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jimi_hendrix
November 19th, 2008, 03:44 AM
i enoy learning those lesser known out of the way or old languages...any suggestions?

slavik
November 19th, 2008, 04:21 AM
forth, algol60, pascal

cabalas
November 19th, 2008, 04:24 AM
Cobol - I'm told cobol programmers are worth their weight in gold these days.

gpsmikey
November 19th, 2008, 04:49 AM
Froth - a Forth like language that was around for a while for the PC - not sure if it is still out there. Forth is a good one though - easy to implement on small 8 bit micros for doing various "gadget" type things. Z-80 assembler was always fun -- I still remember quite a few of the opcodes (hex or octal). :)
We actually had (still do actually) a forth interpreter in many of our avionics boxes that was available during bench testing (disabled for flight conditions).

mikey

pgatrick
November 19th, 2008, 04:54 AM
Ada, Common Lisp.. :)

Sinkingships7
November 19th, 2008, 05:01 AM
Common Lisp.

slavik
November 19th, 2008, 05:07 AM
I wouldn't say that Ada and CL are out of the way exactly ...

Sorivenul
November 19th, 2008, 05:27 AM
* Occam (http://en.wikipedia.org/wiki/Occam_programming_language)
* Modula-2 and/or Modula-3
* Sather (http://en.wikipedia.org/wiki/Sather) (Not quite as old)

dekeller
November 19th, 2008, 05:41 AM
If you want to go really old school, PL/1 or APL would get you there. PL/1 was a Pascal like language before Pascal was around with strong typing and a compliler that would spit out a million lines of error messages if you forgot one ; at the end of a statement. APL was a math language were every variable was assumed to be a vector or an array. It also had a ton of matrix algebra operators that other languages do not have. Also, it scanned from
right to left. While it was not a good thing, it was possible to write a program of 6 or 7 lines of code that would take someone else 2 weeks to a month to work through or debug.

Darryl Keller

samjh
November 19th, 2008, 07:37 AM
I wouldn't say that Ada and CL are out of the way exactly ...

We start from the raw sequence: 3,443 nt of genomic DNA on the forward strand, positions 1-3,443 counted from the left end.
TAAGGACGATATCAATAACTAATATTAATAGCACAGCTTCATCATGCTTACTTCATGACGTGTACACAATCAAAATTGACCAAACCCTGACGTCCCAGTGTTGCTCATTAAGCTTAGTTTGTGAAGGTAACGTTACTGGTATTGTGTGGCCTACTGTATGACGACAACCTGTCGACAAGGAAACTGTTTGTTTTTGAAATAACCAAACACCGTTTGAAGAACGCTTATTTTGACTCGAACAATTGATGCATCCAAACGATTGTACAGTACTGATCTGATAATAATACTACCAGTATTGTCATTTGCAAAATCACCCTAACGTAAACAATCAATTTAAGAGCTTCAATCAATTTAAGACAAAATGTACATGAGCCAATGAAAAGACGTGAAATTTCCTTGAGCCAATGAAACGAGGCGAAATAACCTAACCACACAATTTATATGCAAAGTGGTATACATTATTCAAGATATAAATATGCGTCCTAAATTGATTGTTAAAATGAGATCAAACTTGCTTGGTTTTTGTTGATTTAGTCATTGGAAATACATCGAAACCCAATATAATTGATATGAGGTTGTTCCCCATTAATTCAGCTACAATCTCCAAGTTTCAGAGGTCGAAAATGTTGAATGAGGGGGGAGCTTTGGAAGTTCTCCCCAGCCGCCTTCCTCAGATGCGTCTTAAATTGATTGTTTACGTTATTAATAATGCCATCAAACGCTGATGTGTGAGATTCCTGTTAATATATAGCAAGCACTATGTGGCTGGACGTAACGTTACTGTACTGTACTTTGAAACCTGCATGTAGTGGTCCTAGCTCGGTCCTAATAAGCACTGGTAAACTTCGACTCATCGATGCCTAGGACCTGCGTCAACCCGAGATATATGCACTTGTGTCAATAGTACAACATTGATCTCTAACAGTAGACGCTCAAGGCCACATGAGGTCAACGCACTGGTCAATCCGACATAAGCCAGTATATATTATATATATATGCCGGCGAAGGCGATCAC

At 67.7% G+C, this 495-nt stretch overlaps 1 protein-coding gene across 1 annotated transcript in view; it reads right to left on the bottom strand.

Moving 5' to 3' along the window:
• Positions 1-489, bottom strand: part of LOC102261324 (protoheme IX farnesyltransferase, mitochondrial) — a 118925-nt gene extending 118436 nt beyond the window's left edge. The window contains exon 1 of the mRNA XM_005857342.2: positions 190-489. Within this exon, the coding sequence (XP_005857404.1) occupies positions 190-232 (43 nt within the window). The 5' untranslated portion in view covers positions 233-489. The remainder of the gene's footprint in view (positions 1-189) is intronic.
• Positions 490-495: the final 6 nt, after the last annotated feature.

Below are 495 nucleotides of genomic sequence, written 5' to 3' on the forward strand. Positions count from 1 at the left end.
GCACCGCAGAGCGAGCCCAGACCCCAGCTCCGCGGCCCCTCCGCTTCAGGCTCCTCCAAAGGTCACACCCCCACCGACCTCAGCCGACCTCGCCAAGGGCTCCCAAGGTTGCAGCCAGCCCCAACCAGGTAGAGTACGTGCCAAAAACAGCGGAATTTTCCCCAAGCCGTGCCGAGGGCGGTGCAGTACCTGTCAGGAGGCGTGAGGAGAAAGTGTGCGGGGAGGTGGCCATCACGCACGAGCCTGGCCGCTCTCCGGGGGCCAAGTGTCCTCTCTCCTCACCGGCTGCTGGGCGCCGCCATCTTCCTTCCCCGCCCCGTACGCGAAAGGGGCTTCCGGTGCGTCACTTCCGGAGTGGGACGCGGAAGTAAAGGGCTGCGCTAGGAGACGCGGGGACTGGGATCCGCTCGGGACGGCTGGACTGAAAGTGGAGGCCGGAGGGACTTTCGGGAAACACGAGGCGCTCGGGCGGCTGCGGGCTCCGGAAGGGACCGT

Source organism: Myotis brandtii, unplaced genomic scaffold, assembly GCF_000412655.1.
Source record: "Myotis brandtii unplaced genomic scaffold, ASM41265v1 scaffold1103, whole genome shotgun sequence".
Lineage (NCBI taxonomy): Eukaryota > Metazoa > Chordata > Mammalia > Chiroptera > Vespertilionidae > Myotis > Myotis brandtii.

Common Lisp isn't really out of the way, as a lot of programmers have been exposed to at least one dialect of Lisp.

Ada is really out of the way if you learned to program post-80s and 90s. Hardly anyone knows the language these days.

@ OP

For really wacky languages, just see here: http://en.wikipedia.org/wiki/Category:Esoteric_programming_languages

sjbaugh
November 19th, 2008, 07:58 AM
There were two other Algol60 (the first language I learnt) based languages: Coral66 and Algol68. I have also written in a predecessor of C: BCPL.

shadylookin
November 19th, 2008, 08:03 AM
Cobol and I've heard you can make some money maintaining old mainframes with it as well

sjbaugh
November 19th, 2008, 10:32 AM
Cobol and I've heard you can make some money maintaining old mainframes with it as well

open-cobol is in the Ubuntu repositories so that could be a good candidate. It is certainly quite different to modern languages.

Steve

slavik
November 19th, 2008, 01:06 PM
Common Lisp isn't really out of the way, as a lot of programmers have been exposed to at least one dialect of Lisp.

Ada is really out of the way if you learned to program post-80s and 90s. Hardly anyone knows the language these days.

@ OP

For really wacky languages, just see here: http://en.wikipedia.org/wiki/Category:Esoteric_programming_languages
I still disagree. Look at the aviation industry. Pretty much all critical software (in the Control Tower and on Planes) is written in Ada.

jimi_hendrix
November 19th, 2008, 01:23 PM
thanks all these look interesting

jimi_hendrix
November 19th, 2008, 11:01 PM
these arnt exactly out of the way...but what would you recommend, MATLAB or Octave...i think either would come in handy for math class

jimi_hendrix
November 19th, 2008, 11:13 PM
only problem with old langauges is lack of tutorials...

snova
November 19th, 2008, 11:19 PM
Probably Octave. MATLAB is proprietary, Octave is the open source equivalent. (There are more, it appears.)


Octave is a free computer program for performing numerical computations which is mostly compatible with MATLAB. It is part of the GNU Project.

jimi_hendrix
November 19th, 2008, 11:55 PM
if anyone knows any tutorials for those really archaic (algol) languages then feel free to share

octave is fair game too

@snova by proprietary do you mean closed source or pay money for

Cracauer
November 20th, 2008, 12:00 AM
Intercal :)

If you think GOTO is bad you haven't seen COMEFROM.

In more serious news, Prolog might be a good different experience. Smalltalk is dead enough by now to count, is it? Didn't measure heartbeat lately.

Cracauer
November 20th, 2008, 12:01 AM
if anyone knows any tutorials for those really archaic (algol) languages then feel free to share


Archaic Algol language? No problem (http://www.cplusplus.com/doc/tutorial/)

snova
November 20th, 2008, 12:05 AM
I don't know, I've never tried MATLAB or any variant. All I know is that on the Wikipedia page it says it's under a proprietary license.

It appears to run on Linux, though... (only based on the description under the screenshot! Don't take my word for it.)

I can't tell whether you have to pay for it or not. It won't let me see pricing without logging in.

http://www.mathworks.com/products/matlab/pricing_licensing.html?tab=student